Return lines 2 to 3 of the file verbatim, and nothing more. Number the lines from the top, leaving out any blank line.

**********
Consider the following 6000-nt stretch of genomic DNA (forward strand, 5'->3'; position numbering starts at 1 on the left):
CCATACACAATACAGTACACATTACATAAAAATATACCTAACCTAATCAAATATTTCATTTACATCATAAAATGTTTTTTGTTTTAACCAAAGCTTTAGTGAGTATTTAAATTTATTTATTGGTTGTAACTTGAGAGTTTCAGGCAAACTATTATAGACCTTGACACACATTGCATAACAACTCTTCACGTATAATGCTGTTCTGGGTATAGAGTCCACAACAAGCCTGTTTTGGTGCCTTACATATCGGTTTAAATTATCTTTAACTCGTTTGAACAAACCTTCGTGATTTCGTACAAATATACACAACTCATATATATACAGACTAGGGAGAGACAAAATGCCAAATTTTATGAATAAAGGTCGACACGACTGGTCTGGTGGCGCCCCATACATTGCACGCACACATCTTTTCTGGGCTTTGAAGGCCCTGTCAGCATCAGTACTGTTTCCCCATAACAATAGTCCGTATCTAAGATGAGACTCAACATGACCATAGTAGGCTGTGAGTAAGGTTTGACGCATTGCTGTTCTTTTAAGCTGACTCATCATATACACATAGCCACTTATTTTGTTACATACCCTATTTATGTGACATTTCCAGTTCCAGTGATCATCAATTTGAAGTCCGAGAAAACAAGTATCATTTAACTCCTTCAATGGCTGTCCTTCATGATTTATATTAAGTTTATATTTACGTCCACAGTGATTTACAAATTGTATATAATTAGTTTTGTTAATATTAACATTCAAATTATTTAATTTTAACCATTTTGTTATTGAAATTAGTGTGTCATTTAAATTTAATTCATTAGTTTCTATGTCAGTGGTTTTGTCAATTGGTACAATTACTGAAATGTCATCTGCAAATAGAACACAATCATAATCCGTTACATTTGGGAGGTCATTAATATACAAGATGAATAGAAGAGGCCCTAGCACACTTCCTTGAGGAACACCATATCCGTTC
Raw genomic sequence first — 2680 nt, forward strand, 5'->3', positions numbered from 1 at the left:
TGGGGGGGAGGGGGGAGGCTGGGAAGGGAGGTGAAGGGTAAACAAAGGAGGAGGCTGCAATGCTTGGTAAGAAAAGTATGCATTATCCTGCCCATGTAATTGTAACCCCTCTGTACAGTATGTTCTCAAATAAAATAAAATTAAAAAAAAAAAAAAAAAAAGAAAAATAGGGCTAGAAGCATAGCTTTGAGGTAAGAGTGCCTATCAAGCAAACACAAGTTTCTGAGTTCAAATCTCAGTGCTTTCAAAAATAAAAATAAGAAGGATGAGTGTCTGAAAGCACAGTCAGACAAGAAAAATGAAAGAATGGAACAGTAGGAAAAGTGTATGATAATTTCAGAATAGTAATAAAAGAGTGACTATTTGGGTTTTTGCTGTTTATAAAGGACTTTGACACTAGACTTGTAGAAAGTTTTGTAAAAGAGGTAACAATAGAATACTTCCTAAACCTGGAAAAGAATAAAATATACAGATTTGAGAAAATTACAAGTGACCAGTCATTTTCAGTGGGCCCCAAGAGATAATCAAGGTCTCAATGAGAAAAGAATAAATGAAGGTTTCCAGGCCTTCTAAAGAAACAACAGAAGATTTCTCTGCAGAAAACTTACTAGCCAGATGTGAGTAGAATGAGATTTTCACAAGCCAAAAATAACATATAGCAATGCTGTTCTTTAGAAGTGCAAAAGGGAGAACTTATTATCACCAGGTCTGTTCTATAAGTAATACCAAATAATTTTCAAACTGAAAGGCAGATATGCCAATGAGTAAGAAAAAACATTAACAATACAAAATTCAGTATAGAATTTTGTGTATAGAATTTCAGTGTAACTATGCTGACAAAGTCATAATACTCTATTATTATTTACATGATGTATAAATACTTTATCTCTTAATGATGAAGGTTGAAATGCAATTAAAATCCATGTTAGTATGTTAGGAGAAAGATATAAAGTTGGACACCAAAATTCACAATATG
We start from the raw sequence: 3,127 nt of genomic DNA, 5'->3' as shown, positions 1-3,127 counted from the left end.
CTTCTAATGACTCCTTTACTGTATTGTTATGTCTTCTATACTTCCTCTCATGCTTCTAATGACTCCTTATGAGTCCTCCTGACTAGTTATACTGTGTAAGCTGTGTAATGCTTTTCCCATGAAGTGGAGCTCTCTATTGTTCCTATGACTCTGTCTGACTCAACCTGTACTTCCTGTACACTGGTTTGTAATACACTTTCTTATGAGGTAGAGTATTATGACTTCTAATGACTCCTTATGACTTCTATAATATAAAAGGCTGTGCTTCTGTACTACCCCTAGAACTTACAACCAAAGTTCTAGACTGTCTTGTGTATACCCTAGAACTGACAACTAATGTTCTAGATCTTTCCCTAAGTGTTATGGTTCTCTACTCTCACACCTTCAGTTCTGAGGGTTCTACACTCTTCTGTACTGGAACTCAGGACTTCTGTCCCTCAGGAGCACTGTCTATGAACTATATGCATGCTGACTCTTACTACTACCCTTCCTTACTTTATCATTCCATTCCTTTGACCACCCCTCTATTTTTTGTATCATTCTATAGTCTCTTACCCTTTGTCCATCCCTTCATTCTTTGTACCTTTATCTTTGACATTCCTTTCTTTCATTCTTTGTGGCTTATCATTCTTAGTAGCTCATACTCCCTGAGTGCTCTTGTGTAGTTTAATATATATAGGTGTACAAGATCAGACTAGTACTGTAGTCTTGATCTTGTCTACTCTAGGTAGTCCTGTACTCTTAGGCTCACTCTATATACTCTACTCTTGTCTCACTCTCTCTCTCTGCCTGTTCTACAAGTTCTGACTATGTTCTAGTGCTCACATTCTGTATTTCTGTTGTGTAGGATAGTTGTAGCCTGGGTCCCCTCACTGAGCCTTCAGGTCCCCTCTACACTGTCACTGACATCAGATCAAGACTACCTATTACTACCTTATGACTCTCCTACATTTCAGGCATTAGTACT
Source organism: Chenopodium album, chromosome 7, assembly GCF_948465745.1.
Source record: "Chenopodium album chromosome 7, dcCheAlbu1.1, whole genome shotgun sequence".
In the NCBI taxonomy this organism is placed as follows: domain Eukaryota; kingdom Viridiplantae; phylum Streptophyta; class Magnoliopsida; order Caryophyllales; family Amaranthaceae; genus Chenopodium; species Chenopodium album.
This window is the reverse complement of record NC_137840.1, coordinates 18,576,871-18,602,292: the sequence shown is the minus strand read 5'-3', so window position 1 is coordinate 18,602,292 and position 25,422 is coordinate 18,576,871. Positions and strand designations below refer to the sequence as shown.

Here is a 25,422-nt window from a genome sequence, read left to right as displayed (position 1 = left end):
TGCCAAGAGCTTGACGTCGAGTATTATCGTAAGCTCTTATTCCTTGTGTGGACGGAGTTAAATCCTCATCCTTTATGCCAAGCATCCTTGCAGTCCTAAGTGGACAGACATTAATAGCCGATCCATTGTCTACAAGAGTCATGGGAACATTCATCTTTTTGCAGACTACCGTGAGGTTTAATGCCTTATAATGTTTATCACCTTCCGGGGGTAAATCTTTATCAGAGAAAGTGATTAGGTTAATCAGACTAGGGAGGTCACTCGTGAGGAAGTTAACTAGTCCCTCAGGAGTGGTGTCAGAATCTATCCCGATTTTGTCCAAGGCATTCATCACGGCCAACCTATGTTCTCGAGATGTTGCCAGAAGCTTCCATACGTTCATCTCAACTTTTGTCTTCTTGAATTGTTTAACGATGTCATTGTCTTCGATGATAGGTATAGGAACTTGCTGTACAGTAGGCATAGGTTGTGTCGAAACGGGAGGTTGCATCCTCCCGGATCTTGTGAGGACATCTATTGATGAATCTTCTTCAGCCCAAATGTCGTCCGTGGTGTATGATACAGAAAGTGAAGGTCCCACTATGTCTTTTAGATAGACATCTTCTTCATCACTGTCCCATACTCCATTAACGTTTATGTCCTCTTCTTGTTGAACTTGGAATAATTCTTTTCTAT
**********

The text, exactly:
CCATACACAATACAGTACACATTACATAAAAATATACCTAACCTAATCAAATATTTCATTTACATCATAAAATGTTTTTTGTTTTAACCAAAGCTTTAGTGAGTATTTAAATTTATTTATTGGTTGTAACTTGAGAGTTTCAGGCAAACTATTATAGACCTTGACACACATTGCATAACAACTCTTCACGTATAATGCTGTTCTGGGTATAGAGTCCACAACAAGCCTGTTTTGGTGCCTTACATATCGGTTTAAATTATCTTTAACTCGTTTGAACAAACCTTCGTGATTTCGTACAAATATACACAACTCATATATATACAGACTAGGGAGAGACAAAATGCCAAATTTTATGAATAAAGGTCGACACGACTGGTCTGGTGGCGCCCCATACATTGCACGCACACATCTTTTCTGGGCTTTGAAGGCCCTGTCAGCATCAGTACTGTTTCCCCATAACAATAGTCCGTATCTAAGATGAGACTCAACATGACCATAGTAGGCTGTGAGTAAGGTTTGACGCATTGCTGTTCTTTTAAGCTGACTCATCATATACACATAGCCACTTATTTTGTTACATACCCTATTTATGTGACATTTCCAGTTCCAGTGATCATCAATTTGAAGTCCGAGAAAACAAGTATCATTTAACTCCTTCAATGGCTGTCCTTCATGATTTATATTAAGTTTATATTTACGTCCACAGTGATTTACAAATTGTATATAATTAGTTTTGTTAATATTAACATTCAAATTATTTAATTTTAACCATTTTGTTATTGAAATTAGTGTGTCATTTAAATTTAATTCATTAGTTTCTATGTCAGTGGTTTTGTCAATTGGTACAATTACTGAAATGTCATCTGCAAATAGAACACAATCATAATCCGTTACATTTGGGAGGTCATTAATATACAAGATGAATAGAAGAGGCCCTAGCACACTTCCTTGAGGAACACCATATCCGTTC
Raw genomic sequence first — 2680 nt, forward strand, 5'->3', positions numbered from 1 at the left: